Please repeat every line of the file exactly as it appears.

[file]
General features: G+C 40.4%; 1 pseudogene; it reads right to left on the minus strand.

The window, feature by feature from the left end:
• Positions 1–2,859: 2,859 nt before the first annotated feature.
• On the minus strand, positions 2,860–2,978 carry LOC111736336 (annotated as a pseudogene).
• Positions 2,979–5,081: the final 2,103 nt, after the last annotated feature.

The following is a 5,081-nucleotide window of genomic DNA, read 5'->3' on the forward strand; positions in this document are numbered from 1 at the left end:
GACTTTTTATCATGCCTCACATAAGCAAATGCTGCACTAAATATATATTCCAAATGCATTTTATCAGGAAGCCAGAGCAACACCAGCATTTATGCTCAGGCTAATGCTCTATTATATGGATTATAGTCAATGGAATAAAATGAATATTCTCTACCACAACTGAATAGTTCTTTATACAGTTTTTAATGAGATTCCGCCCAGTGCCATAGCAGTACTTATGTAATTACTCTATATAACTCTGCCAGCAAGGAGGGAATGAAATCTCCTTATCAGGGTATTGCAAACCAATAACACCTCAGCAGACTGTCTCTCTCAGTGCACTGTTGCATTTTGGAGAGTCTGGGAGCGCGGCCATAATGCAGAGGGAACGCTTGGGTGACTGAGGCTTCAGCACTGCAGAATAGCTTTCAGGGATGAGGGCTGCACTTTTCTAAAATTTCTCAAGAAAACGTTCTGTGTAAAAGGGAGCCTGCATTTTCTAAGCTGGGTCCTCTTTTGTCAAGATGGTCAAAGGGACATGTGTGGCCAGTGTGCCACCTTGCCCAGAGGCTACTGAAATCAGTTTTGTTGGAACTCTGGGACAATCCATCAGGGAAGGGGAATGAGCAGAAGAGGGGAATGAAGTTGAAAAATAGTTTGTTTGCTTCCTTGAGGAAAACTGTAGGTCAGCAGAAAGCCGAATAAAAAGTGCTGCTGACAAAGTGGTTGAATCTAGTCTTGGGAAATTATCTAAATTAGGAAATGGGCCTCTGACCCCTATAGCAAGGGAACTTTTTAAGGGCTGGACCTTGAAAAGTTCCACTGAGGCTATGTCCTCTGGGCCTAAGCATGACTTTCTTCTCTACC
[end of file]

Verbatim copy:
General features: G+C 40.4%; 1 pseudogene; it reads right to left on the minus strand.

The window, feature by feature from the left end:
• Positions 1–2,859: 2,859 nt before the first annotated feature.
• On the minus strand, positions 2,860–2,978 carry LOC111736336 (annotated as a pseudogene).
• Positions 2,979–5,081: the final 2,103 nt, after the last annotated feature.

The following is a 5,081-nucleotide window of genomic DNA, read 5'->3' on the forward strand; positions in this document are numbered from 1 at the left end:
GACTTTTTATCATGCCTCACATAAGCAAATGCTGCACTAAATATATATTCCAAATGCATTTTATCAGGAAGCCAGAGCAACACCAGCATTTATGCTCAGGCTAATGCTCTATTATATGGATTATAGTCAATGGAATAAAATGAATATTCTCTACCACAACTGAATAGTTCTTTATACAGTTTTTAATGAGATTCCGCCCAGTGCCATAGCAGTACTTATGTAATTACTCTATATAACTCTGCCAGCAAGGAGGGAATGAAATCTCCTTATCAGGGTATTGCAAACCAATAACACCTCAGCAGACTGTCTCTCTCAGTGCACTGTTGCATTTTGGAGAGTCTGGGAGCGCGGCCATAATGCAGAGGGAACGCTTGGGTGACTGAGGCTTCAGCACTGCAGAATAGCTTTCAGGGATGAGGGCTGCACTTTTCTAAAATTTCTCAAGAAAACGTTCTGTGTAAAAGGGAGCCTGCATTTTCTAAGCTGGGTCCTCTTTTGTCAAGATGGTCAAAGGGACATGTGTGGCCAGTGTGCCACCTTGCCCAGAGGCTACTGAAATCAGTTTTGTTGGAACTCTGGGACAATCCATCAGGGAAGGGGAATGAGCAGAAGAGGGGAATGAAGTTGAAAAATAGTTTGTTTGCTTCCTTGAGGAAAACTGTAGGTCAGCAGAAAGCCGAATAAAAAGTGCTGCTGACAAAGTGGTTGAATCTAGTCTTGGGAAATTATCTAAATTAGGAAATGGGCCTCTGACCCCTATAGCAAGGGAACTTTTTAAGGGCTGGACCTTGAAAAGTTCCACTGAGGCTATGTCCTCTGGGCCTAAGCATGACTTTCTTCTCTACC